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NYC billboard rules don't violate First Amendment, 2nd Circuit says

By The Associated Press

NEW YORK — A federal appeals court ruled yesterday that the city did not violate the First Amendment by limiting the number of billboards along its roadways and parks.

The 2nd U.S. Circuit Court of Appeals in Manhattan said the city’s goals of reducing visual clutter, improving the overall aesthetic appearance of the city and regulating traffic safety were reasonable.

“The fact that the city has chosen to value some types of commercial speech over others does not make the regulation irrational,” the appeals court said. It concluded that it did not matter that the city had enforced its regulations sporadically since 1940.

A lower court judge reached the same conclusion in the case last year. That ruling was appealed by companies, including Clear Channel Outdoor Inc. and Metro Fuel LLC, that market hundreds of billboards.

They said the city infringed on commercial-speech rights by stiffening rules against big billboards and lighted signs near parks and highways while letting smaller signs flourish on lampposts, taxicabs and phone booths. A lawyer for the companies did not return a phone message for comment in time for this story.

The appeals court said the city may allow advertising on street furniture while also reducing clutter on city sidewalks.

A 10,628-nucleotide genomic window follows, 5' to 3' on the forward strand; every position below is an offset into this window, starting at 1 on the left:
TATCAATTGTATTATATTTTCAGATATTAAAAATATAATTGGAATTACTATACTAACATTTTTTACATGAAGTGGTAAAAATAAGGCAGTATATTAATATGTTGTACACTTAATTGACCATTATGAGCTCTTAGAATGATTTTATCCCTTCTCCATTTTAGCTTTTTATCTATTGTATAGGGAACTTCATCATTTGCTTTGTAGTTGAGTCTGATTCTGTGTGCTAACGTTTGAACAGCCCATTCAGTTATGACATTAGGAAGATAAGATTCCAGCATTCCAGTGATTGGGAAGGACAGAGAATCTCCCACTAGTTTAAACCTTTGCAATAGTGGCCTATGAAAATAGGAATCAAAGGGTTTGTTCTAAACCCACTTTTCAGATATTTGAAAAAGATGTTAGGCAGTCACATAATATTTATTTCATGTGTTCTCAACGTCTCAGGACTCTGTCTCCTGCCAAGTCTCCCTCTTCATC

“Allowing some signs does not constitutionally require a city to allow all similar signs,” the three-judge panel said. “The city’s interests in aesthetics, preservation of neighborhood character and traffic safety continue to be advanced, even though limited and controlled advertising is permitted on street furniture.”

Since 1940, the city has banned commercial billboards that don’t advertise on-premises businesses near major roads.

Clear Channel derives about $10 million annually from operating 236 sign faces in the city. The appeals court said about 85 of the signs face arterial highways, including more than 70 expressways, parkways, boulevards and toll crossings.

Metro Fuel operates about 440 internally illuminated panel signs, each about 23 square feet, in the city. The 2nd Circuit said the city regulations impact 324 of Metro Fuel’s signs.

Edward Fortier, executive director of the Special Enforcement Unit at the Department of Buildings, said the ruling will let the department “more effectively enforce against these illegal signs and the companies behind them.”

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